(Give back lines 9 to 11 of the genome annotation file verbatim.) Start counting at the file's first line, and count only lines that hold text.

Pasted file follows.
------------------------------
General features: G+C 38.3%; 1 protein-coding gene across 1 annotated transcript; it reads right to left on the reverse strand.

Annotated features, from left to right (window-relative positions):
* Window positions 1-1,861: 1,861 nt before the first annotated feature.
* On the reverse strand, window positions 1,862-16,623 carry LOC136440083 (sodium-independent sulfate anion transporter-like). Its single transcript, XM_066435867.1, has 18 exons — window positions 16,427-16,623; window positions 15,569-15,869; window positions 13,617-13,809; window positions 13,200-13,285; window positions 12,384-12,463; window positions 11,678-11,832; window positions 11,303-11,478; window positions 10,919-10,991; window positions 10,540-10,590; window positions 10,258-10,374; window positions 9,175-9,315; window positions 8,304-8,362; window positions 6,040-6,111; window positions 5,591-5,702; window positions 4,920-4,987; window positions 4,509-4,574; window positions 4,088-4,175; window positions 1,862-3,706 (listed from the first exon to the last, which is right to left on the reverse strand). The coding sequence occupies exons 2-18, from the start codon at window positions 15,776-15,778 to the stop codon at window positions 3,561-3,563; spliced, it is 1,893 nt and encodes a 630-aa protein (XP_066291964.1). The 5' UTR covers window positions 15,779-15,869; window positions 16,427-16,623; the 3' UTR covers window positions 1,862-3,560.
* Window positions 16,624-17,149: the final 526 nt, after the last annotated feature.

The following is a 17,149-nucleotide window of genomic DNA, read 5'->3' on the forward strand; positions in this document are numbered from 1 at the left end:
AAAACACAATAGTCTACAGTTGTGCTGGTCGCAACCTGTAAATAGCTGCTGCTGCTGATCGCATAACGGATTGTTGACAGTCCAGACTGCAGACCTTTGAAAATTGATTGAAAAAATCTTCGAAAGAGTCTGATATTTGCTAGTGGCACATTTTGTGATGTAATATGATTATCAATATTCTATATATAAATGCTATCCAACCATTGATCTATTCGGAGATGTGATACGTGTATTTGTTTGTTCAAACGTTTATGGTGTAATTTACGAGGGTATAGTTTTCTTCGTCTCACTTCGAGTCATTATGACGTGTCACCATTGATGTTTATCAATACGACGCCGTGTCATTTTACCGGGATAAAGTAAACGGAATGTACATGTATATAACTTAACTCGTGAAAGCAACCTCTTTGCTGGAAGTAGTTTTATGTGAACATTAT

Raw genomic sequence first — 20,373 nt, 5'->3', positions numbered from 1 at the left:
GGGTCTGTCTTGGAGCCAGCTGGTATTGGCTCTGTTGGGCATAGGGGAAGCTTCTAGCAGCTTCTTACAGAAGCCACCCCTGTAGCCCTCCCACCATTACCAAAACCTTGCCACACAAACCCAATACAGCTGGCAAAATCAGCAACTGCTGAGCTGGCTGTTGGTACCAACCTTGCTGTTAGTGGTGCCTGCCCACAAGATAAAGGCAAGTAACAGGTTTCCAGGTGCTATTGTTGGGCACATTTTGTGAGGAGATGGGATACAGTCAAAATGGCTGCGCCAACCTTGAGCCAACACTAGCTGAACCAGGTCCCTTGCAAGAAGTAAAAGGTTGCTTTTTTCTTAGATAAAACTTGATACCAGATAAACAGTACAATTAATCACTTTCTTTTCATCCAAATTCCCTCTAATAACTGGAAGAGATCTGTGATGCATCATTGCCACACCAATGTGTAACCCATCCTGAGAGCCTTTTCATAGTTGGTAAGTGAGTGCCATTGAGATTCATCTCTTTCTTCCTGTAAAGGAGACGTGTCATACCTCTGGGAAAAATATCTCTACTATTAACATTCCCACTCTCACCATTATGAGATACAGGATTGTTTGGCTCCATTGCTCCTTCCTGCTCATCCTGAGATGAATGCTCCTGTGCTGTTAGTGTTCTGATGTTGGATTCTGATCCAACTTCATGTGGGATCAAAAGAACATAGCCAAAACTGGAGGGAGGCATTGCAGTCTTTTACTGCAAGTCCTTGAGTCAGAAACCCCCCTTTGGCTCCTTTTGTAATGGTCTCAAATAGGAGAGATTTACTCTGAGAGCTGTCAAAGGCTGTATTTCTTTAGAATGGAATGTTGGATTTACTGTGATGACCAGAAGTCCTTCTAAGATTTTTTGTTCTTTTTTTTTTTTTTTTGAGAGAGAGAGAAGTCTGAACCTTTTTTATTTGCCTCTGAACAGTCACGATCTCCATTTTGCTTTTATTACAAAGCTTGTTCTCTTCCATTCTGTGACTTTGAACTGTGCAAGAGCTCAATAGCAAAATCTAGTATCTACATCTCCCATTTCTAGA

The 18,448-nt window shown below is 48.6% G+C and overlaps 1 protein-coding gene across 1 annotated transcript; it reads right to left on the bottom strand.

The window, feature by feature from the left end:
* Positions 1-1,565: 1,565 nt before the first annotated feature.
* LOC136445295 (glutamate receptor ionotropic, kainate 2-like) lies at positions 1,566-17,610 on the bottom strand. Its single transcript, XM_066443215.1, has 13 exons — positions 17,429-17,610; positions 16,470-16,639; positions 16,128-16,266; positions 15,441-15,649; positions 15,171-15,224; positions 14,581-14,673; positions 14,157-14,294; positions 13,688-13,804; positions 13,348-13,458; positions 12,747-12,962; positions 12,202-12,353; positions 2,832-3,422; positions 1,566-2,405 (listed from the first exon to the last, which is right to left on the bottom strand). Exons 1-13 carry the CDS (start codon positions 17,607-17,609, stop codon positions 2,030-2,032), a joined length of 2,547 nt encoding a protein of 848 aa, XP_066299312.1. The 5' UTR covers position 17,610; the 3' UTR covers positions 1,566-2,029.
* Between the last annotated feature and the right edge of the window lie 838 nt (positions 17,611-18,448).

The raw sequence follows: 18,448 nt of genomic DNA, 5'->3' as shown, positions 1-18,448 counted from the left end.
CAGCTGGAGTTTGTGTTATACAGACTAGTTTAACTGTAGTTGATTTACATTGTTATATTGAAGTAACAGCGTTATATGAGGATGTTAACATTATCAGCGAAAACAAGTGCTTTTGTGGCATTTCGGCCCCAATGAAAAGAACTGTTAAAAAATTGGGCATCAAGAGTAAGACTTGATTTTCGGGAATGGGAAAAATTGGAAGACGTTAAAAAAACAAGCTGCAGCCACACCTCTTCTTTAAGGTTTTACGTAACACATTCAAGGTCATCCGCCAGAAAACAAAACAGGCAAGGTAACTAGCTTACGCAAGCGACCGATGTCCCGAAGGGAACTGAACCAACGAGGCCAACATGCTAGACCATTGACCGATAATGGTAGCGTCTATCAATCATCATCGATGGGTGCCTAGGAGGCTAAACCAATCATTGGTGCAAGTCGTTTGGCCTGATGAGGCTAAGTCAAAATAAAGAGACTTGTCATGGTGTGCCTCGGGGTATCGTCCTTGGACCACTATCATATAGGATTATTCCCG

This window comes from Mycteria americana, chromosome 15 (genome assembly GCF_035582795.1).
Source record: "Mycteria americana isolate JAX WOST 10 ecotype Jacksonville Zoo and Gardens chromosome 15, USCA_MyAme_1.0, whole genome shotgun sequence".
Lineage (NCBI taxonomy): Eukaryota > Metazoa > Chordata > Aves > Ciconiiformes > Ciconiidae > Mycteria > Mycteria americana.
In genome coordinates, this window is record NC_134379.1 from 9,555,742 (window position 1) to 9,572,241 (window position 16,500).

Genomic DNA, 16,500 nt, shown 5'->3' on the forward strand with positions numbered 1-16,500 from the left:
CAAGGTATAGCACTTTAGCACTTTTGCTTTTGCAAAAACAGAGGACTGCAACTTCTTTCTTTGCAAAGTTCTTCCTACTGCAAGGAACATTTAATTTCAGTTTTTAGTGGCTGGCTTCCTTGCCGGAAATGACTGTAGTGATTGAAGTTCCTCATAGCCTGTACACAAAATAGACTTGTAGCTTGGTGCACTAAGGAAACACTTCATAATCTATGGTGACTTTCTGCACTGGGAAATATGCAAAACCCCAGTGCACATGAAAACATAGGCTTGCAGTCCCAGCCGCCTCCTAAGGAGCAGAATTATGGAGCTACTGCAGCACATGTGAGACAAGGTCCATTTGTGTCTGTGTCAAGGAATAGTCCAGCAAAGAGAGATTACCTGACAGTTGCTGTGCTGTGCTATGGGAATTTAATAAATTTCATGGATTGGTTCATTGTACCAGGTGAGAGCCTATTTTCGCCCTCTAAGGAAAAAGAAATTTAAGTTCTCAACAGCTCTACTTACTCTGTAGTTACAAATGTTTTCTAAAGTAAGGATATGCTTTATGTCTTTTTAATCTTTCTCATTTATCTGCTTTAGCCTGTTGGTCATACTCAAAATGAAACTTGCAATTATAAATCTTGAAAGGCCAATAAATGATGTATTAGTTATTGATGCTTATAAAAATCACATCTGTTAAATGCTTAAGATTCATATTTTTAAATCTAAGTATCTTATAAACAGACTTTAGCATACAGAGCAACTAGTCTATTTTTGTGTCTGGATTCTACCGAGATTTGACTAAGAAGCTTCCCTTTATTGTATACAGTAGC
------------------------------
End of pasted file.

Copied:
GGGTCTGTCTTGGAGCCAGCTGGTATTGGCTCTGTTGGGCATAGGGGAAGCTTCTAGCAGCTTCTTACAGAAGCCACCCCTGTAGCCCTCCCACCATTACCAAAACCTTGCCACACAAACCCAATACAGCTGGCAAAATCAGCAACTGCTGAGCTGGCTGTTGGTACCAACCTTGCTGTTAGTGGTGCCTGCCCACAAGATAAAGGCAAGTAACAGGTTTCCAGGTGCTATTGTTGGGCACATTTTGTGAGGAGATGGGATACAGTCAAAATGGCTGCGCCAACCTTGAGCCAACACTAGCTGAACCAGGTCCCTTGCAAGAAGTAAAAGGTTGCTTTTTTCTTAGATAAAACTTGATACCAGATAAACAGTACAATTAATCACTTTCTTTTCATCCAAATTCCCTCTAATAACTGGAAGAGATCTGTGATGCATCATTGCCACACCAATGTGTAACCCATCCTGAGAGCCTTTTCATAGTTGGTAAGTGAGTGCCATTGAGATTCATCTCTTTCTTCCTGTAAAGGAGACGTGTCATACCTCTGGGAAAAATATCTCTACTATTAACATTCCCACTCTCACCATTATGAGATACAGGATTGTTTGGCTCCATTGCTCCTTCCTGCTCATCCTGAGATGAATGCTCCTGTGCTGTTAGTGTTCTGATGTTGGATTCTGATCCAACTTCATGTGGGATCAAAAGAACATAGCCAAAACTGGAGGGAGGCATTGCAGTCTTTTACTGCAAGTCCTTGAGTCAGAAACCCCCCTTTGGCTCCTTTTGTAATGGTCTCAAATAGGAGAGATTTACTCTGAGAGCTGTCAAAGGCTGTATTTCTTTAGAATGGAATGTTGGATTTACTGTGATGACCAGAAGTCCTTCTAAGATTTTTTGTTCTTTTTTTTTTTTTTTTGAGAGAGAGAGAAGTCTGAACCTTTTTTATTTGCCTCTGAACAGTCACGATCTCCATTTTGCTTTTATTACAAAGCTTGTTCTCTTCCATTCTGTGACTTTGAACTGTGCAAGAGCTCAATAGCAAAATCTAGTATCTACATCTCCCATTTCTAGA

The 18,448-nt window shown below is 48.6% G+C and overlaps 1 protein-coding gene across 1 annotated transcript; it reads right to left on the bottom strand.

The window, feature by feature from the left end: